The Direct and Indirect Costs of Food-Safety Regulation
The compliance costs of the Pathogen Reduction Hazard Analysis Critical Control Program (PR/HACCP) rule have been controversial. Previous reports have used limited data to evaluate its overall and component costs. This paper addresses those deficiencies by examining compliance costs with data from a national survey of meat and poultry plants. Results indicate that (a) regulation favors large, more specialized plants over small, diversified ones, (b) private actions incur considerable costs, and (c), except for chicken slaughter, Federally mandated processing tasks are 160-500% more costly than allowing plants to meet standards using whatever food-safety technology they choose. Copyright 2009 Agricultural and Applied Economics Association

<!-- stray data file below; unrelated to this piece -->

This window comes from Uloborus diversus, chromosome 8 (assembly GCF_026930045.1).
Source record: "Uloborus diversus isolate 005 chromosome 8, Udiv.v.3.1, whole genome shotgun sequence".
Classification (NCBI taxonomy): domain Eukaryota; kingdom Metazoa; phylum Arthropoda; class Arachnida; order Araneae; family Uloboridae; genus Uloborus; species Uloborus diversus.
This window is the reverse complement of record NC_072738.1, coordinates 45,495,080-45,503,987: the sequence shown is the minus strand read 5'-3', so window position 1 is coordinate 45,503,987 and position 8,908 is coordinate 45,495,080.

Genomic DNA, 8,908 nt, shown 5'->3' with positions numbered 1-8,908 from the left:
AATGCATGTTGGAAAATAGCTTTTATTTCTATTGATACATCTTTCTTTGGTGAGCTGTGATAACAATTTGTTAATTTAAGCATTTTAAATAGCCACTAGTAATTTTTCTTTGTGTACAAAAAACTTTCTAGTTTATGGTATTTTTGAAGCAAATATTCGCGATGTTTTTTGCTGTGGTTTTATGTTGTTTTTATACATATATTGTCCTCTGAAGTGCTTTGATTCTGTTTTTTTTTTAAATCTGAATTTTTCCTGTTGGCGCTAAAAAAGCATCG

If you experience problems downloading a file, check if you have the proper application to view it first. In case of further problems read the IDEAS help page. Note that these files are not on the IDEAS site. Please be patient as the files may be large.
As the access to this document is restricted, you may want to look for a different version under "Related research" (further below) or search for a different version of it.
Volume (Year): 31 (2009)
Issue (Month): 2 (06)
|Contact details of provider:|| Postal: |
Phone: (414) 918-3190
Fax: 01865 267 985
Web page: http://www.aaea.org/
More information through EDIRC
|Order Information:||Web: http://www.oup.co.uk/journals|
When requesting a correction, please mention this item's handle: RePEc:oup:revage:v:31:y:2009:i:2:p:247-265. See general information about how to correct material in RePEc.
For technical questions regarding this item, or to correct its authors, title, abstract, bibliographic or download information, contact: (Oxford University Press)or (Christopher F. Baum)
If references are entirely missing, you can add them using this form.